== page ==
8%: Share of all drivers of fatal crashes who were 15-20 years old. [7]

17%: Share of all teen drivers involved in a fatal car crash who were using a cell phone. [8]

39% of high school students have reported texting or emailing while driving. [9]

  • In 2019, 15% of all motor vehicle crashes reported to the police involved a distracted driver. [10]

  • In 2019, 3,142 people died in accidents that involved at least one distracted driver. [11]

  • Distracted driving can also be deadly for pedestrians, cyclists, and other people who aren’t in a car. In 2019, distracted driving crashes resulted in the deaths of 566 bystanders. [12]

Laws against distracted driving

Just like states have laws against drunk driving in order save lives, most states have distracted driving laws: [13]

  • All states except Texas and Missouri have laws that prohibit texting and driving.

  • A total of 24 states and Washington, D.C. have laws against handheld cell phone use while driving.

  • Novice drivers are not allowed any form of cell phone use in 37 states and Washington, D.C.

Distracted driving and car insurance

Car insurance premiums have risen 16% since 2011, a rate that correlates with the increase in distracted driving accidents. [14]

Your driving history plays a big role in determining your car insurance premiums. If you receive a ticket related to distracted driving, you can expect to see your auto insurance rate go up. Read more about texting and driving laws and how breaking them could affect your insurance.  

References

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Policygenius uses external sources, including government data, industry studies, and reputable news organizations to supplement proprietary marketplace data and internal expertise. Learn more about how we use and vet external sources as part of our

editorial standards.
  1. CDC

    . "

    “Distracted Driving”

    ." Accessed April 27, 2022.

  2. National Highway Traffic Safety Administration (NHTSA)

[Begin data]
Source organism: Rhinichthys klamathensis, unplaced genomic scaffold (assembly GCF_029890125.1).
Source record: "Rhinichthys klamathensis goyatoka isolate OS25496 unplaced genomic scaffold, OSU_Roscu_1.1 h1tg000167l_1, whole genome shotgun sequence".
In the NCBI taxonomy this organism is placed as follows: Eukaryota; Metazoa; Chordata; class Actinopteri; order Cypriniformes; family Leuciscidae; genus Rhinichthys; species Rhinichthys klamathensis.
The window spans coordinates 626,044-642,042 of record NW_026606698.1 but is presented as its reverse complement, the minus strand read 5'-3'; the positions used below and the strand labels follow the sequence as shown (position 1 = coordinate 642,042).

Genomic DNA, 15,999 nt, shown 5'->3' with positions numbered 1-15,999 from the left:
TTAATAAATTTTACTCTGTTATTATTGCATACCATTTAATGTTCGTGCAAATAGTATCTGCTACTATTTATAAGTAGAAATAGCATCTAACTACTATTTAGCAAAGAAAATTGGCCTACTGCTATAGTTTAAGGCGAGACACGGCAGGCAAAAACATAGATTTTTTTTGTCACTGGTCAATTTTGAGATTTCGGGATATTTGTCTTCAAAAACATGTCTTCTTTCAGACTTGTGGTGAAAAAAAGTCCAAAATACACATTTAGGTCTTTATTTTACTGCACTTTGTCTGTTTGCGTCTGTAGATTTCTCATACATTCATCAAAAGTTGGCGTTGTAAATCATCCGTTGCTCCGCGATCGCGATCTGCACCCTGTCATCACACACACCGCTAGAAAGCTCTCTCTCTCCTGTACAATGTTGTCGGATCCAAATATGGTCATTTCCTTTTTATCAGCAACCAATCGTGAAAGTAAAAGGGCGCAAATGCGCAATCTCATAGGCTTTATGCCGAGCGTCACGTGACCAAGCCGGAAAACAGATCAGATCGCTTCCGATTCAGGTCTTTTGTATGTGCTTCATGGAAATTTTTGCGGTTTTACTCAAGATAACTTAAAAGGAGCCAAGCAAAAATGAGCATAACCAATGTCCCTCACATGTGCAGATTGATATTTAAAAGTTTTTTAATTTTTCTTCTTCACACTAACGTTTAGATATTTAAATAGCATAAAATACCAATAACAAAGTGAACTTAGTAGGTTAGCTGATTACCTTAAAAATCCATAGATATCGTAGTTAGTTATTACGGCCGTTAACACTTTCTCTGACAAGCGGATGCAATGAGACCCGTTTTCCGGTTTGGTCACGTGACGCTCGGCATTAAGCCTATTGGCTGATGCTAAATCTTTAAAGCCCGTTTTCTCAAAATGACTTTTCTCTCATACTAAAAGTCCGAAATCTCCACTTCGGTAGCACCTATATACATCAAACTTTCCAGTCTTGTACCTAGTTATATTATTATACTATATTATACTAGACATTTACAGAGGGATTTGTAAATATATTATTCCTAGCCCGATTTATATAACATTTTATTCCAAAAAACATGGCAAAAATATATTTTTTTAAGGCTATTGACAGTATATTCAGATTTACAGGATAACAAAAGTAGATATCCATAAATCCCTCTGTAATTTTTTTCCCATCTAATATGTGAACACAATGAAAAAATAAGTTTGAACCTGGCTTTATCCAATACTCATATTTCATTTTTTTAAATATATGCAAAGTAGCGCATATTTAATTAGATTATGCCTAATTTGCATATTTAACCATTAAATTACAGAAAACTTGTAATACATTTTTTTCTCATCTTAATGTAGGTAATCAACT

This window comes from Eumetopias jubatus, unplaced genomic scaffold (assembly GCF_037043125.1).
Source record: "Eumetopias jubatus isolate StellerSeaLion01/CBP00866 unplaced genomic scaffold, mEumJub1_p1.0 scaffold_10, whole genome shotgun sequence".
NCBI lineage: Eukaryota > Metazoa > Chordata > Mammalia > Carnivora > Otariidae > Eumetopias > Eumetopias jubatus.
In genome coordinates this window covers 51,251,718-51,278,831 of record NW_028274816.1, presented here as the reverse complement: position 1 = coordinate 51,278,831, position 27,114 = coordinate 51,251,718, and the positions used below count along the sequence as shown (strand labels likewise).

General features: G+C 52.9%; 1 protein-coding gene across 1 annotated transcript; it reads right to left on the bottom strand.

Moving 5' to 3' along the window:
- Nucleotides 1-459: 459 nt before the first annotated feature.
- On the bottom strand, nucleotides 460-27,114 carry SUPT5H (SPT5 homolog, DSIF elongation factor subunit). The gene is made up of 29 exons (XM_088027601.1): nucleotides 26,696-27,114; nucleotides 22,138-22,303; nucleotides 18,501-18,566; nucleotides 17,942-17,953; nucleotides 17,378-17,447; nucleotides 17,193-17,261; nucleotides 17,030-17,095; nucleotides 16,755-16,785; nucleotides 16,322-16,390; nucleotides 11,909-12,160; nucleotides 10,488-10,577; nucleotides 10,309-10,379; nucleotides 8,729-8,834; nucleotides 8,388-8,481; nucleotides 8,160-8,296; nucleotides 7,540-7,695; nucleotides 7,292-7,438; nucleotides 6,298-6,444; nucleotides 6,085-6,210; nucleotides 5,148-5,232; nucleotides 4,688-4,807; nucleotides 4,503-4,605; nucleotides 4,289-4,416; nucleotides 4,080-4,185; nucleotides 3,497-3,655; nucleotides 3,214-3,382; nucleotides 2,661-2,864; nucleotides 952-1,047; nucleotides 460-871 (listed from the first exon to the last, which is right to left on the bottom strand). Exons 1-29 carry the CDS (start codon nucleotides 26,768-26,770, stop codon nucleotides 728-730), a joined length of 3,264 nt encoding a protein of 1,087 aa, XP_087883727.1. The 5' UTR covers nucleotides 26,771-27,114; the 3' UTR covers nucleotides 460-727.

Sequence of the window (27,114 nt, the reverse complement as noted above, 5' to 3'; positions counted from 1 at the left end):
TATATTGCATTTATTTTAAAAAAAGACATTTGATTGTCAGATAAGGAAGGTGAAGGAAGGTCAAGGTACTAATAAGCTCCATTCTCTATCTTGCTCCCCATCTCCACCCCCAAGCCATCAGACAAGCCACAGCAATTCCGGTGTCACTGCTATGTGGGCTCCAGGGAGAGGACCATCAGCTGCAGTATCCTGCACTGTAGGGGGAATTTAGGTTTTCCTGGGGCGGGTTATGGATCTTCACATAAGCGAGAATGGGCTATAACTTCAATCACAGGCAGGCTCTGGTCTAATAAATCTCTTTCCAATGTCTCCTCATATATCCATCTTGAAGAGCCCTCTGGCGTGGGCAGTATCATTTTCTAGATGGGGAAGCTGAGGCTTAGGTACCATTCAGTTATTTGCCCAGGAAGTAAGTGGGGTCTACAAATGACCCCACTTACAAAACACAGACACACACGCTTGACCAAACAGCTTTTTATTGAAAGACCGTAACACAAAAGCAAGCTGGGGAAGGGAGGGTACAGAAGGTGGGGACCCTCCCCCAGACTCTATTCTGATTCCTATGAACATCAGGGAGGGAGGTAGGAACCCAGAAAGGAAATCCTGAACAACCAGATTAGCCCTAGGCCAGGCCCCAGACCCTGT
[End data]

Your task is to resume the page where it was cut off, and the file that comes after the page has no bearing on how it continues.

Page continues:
. "

    “Driver Electronic Device Use in 2020”

    ." Accessed April 27, 2022.

  3. NHTSA

    . "

    “Overview of the National Highway Traffic Safety Administration’s Driver Distraction Program”

    ." Accessed April 27, 2022.

  4. NHTSA

    . "

    “Distracted Driving 2019”

    ." Accessed April 27, 2022.

  5. CDC

    . "

    “Transportation Risk Behaviors Among High School Students - Youth Risk Behavior Survey, United States, 2019”

    ." Accessed April 27, 2022.

  6. Governors Highway Safety Association “Distracted Driving” https://www.ghsa.org/issues/distracted-driving

    (Governors Highway Safety Association). "

    “Distracted Driving”

    ." Accessed April 27, 2022.

  7. Center for Insurance Policy and Research

    . "

    “Distracted Driving”

    ." Accessed April 27, 2022.

Corrections

No corrections since publication.

Author

Contributing Reporter

Carrie Pallardy

Contributing Reporter

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Carrie Pallardy is a contributing reporter at Policygenius, where she covers insurance and personal finance news. Her work has also appeared in the Chicago Tribune and Saving For College.

Expert reviewer

Senior Managing Editor, News & Research

Logan Sachon

Senior Managing Editor, News & Research

gray twitter icon linkgray linkedin icon link

Logan Sachon is the senior managing editor of news and research at Policygenius, where she oversees our insurance and financial news, surveys, and data studies. As a journalist, her work has appeared in The Guardian, Business Insider, CNN Money, BuzzFeed, Money Under 30, VICE, New York Magazine, and elsewhere.